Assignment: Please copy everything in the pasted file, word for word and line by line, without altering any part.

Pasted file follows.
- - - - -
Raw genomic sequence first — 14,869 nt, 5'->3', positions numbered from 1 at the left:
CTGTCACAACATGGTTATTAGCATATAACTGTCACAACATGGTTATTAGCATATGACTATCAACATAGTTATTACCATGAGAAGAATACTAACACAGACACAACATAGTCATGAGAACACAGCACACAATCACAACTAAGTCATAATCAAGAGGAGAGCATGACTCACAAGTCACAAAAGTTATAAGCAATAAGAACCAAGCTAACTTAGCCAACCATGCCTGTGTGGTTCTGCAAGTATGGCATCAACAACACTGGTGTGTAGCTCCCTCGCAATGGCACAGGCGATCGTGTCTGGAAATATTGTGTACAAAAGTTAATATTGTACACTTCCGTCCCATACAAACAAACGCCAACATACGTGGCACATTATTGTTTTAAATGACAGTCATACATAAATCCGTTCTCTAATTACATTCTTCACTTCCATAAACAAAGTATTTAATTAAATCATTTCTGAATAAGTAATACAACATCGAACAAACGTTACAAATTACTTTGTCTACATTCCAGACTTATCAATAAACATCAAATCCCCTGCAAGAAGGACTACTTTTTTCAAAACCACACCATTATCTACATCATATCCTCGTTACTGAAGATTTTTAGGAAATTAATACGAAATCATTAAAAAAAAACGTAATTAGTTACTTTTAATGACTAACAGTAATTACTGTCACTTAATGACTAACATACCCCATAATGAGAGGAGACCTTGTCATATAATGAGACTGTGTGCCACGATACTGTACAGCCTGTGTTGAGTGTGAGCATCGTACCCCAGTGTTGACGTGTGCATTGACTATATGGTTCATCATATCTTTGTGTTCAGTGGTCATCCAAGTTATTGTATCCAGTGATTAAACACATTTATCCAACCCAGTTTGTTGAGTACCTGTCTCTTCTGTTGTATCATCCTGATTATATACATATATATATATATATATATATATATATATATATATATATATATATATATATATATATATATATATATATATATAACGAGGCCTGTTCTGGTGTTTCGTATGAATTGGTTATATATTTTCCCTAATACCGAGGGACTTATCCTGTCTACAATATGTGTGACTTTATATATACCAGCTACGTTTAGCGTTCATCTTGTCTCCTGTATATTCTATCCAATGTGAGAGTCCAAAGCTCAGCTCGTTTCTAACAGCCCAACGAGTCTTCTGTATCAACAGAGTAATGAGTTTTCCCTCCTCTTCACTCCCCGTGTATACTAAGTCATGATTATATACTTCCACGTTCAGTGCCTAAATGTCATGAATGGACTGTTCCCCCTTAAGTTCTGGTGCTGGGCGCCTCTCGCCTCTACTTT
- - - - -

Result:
Raw genomic sequence first — 14,869 nt, 5'->3', positions numbered from 1 at the left:
CTGTCACAACATGGTTATTAGCATATAACTGTCACAACATGGTTATTAGCATATGACTATCAACATAGTTATTACCATGAGAAGAATACTAACACAGACACAACATAGTCATGAGAACACAGCACACAATCACAACTAAGTCATAATCAAGAGGAGAGCATGACTCACAAGTCACAAAAGTTATAAGCAATAAGAACCAAGCTAACTTAGCCAACCATGCCTGTGTGGTTCTGCAAGTATGGCATCAACAACACTGGTGTGTAGCTCCCTCGCAATGGCACAGGCGATCGTGTCTGGAAATATTGTGTACAAAAGTTAATATTGTACACTTCCGTCCCATACAAACAAACGCCAACATACGTGGCACATTATTGTTTTAAATGACAGTCATACATAAATCCGTTCTCTAATTACATTCTTCACTTCCATAAACAAAGTATTTAATTAAATCATTTCTGAATAAGTAATACAACATCGAACAAACGTTACAAATTACTTTGTCTACATTCCAGACTTATCAATAAACATCAAATCCCCTGCAAGAAGGACTACTTTTTTCAAAACCACACCATTATCTACATCATATCCTCGTTACTGAAGATTTTTAGGAAATTAATACGAAATCATTAAAAAAAAACGTAATTAGTTACTTTTAATGACTAACAGTAATTACTGTCACTTAATGACTAACATACCCCATAATGAGAGGAGACCTTGTCATATAATGAGACTGTGTGCCACGATACTGTACAGCCTGTGTTGAGTGTGAGCATCGTACCCCAGTGTTGACGTGTGCATTGACTATATGGTTCATCATATCTTTGTGTTCAGTGGTCATCCAAGTTATTGTATCCAGTGATTAAACACATTTATCCAACCCAGTTTGTTGAGTACCTGTCTCTTCTGTTGTATCATCCTGATTATATACATATATATATATATATATATATATATATATATATATATATATATATATATATATATATATATATATATATATATAACGAGGCCTGTTCTGGTGTTTCGTATGAATTGGTTATATATTTTCCCTAATACCGAGGGACTTATCCTGTCTACAATATGTGTGACTTTATATATACCAGCTACGTTTAGCGTTCATCTTGTCTCCTGTATATTCTATCCAATGTGAGAGTCCAAAGCTCAGCTCGTTTCTAACAGCCCAACGAGTCTTCTGTATCAACAGAGTAATGAGTTTTCCCTCCTCTTCACTCCCCGTGTATACTAAGTCATGATTATATACTTCCACGTTCAGTGCCTAAATGTCATGAATGGACTGTTCCCCCTTAAGTTCTGGTGCTGGGCGCCTCTCGCCTCTACTTT